By now, many people have learned to seriously question most of what presidential hopeful Joe Biden has to say. His recent conduct demonstrates that his words are either not true or so nonsensical that they deserve no serious consideration. On Saturday, Biden once again fortified that perception when he criticized one of President Trump’s recent executive order(s) regarding the suspension of the payroll tax and its potential impact on Social Security. Not only was Biden’s criticism unwarranted, it was also nonsensical and hypocritical in light of his long and sketchy record on this very issue.
On Saturday, Trump signed four executive orders that were meant to help Americans who were suffering financially as a result of the coronavirus. Trump’s executive orders provided for the following:
Under his EO, unemployment benefits are extended. The amount, however, has dropped to $400 a week.
Payroll tax cuts will go into effect on Sept. 1 for those making $100,000 or less. Trump vowed to make this permanent if he’s re-elected.
Student loan payments are suspended through the end of the year. Interest rates will remain at zero percent.
The housing moratorium has also been extended, protecting renters from being evicted.
Immediately after the president took this decisive action, Biden moved into critical mode, attacking the president’s decision to cut payroll taxes. Specifically, according to the Hill, Biden called it a “reckless war on Social Security”:
He is laying out his roadmap to cutting Social Security,” Biden said. “Our seniors and millions of Americans with disabilities are under enough stress without Trump putting their hard-earned Social Security benefits in doubt.
Unfortunately for Biden, his own record once again discredits his alleged concern regarding social security. While it is possible, and quite likely that Biden simply “forgot,” he has consistently called for cuts to Social Security. As reported by the Intercept, in a 1984 Senate floor speech, Biden was quoted as saying:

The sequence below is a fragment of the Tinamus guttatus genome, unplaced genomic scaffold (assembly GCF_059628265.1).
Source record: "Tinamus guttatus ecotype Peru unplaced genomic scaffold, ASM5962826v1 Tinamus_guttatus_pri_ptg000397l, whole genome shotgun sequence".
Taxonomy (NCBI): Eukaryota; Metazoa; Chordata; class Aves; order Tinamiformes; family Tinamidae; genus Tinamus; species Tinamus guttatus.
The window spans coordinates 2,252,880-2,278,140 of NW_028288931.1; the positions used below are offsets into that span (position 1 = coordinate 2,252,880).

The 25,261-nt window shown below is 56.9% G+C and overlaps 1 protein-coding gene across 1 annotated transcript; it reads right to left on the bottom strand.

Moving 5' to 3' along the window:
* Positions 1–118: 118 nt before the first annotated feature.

So, when those of my friends in the Democratic and Republican Party say to me, “How do you expect me to vote for your proposal? Does it not freeze Social Security COLAs for one year? Are we not saying there will be no cost-of-living increases for one year?” The answer to that is “Yes, that is what I am saying.”
In 1995, Biden told the Senate:
When I argued that we should freeze federal spending, I meant Social Security as well. I meant Medicare and Medicaid. I meant veterans’ benefits. I meant every single solitary thing in the government. And I not only tried it once, I tried it twice, I tried it a third time, and I tried it a fourth time.
Additionally, at a Brookings Institute event in 2018, Biden stated:
Paul Ryan was correct when he did the tax code. What’s the first thing he decided we had to go after? Social Security and Medicare. Now, we need to do something about Social Security and Medicare. That’s the only way you can find room to pay for it.
There are many other instances where Biden has pushed for cutting Social Security which can be found here.
Let’s not deceive ourselves: Trump’s decision to cut payroll taxes was done to help Americans who are suffering due to the impacts of the coronavirus shutdowns. It is also limited to those individuals earning $100,000 or less. According to Fox News, citing White House economic adviser Larry Kudlow, “The payroll tax deferral President Trump enacted via executive order on Saturday would save the average person about $1,200 over four months beginning in September.”
In addition, Trump’s recent executive order only suspends payroll taxes—it doesn’t eliminate them entirely. While some are concerned with the president’s decision to eliminate payroll taxes because such taxes are the “lifeline” of Social Security benefits funding, Treasury Secretary Steven Mnuchin disagrees that this should be a concern As reported by Kiplinger, Mnuchin advised that Social Security and Medicare funding won’t drop and that “[m]oney will be transferred from the federal government’s general fund to the Social Security and Medicare trust funds to cover any payroll tax amounts not collected.”
Of course, the president and Congress ultimately will have to decide how to handle the deferred taxes when they become due. The payroll tax cuts and the other benefits provided by Trump’s recent executive orders, however, will provide a much-needed boost to small businesses, those who are unemployed, and many Americans who are in need right now because of government-ordered shutdowns. As has always been the case with President Trump, he puts the well-being of Americans above everything else. These executive orders are no different.
Despite Biden’s long and irrefutable record of calling for cuts to Social Security, he now appears miraculously to have reversed his stance. Now, he allegedly supports making Social Security more generous, not less. Of course, as the cliché goes, talk is cheap, and at the end of the day, Biden’s record speaks for itself.
Despite what Biden says, which seems to change like the wind, there is no reason to believe that he has changed his position now. Rather, his decision to attack the president’s recent executive order is yet another example of hypocrisy by a candidate who just can’t seem to get his stories straight.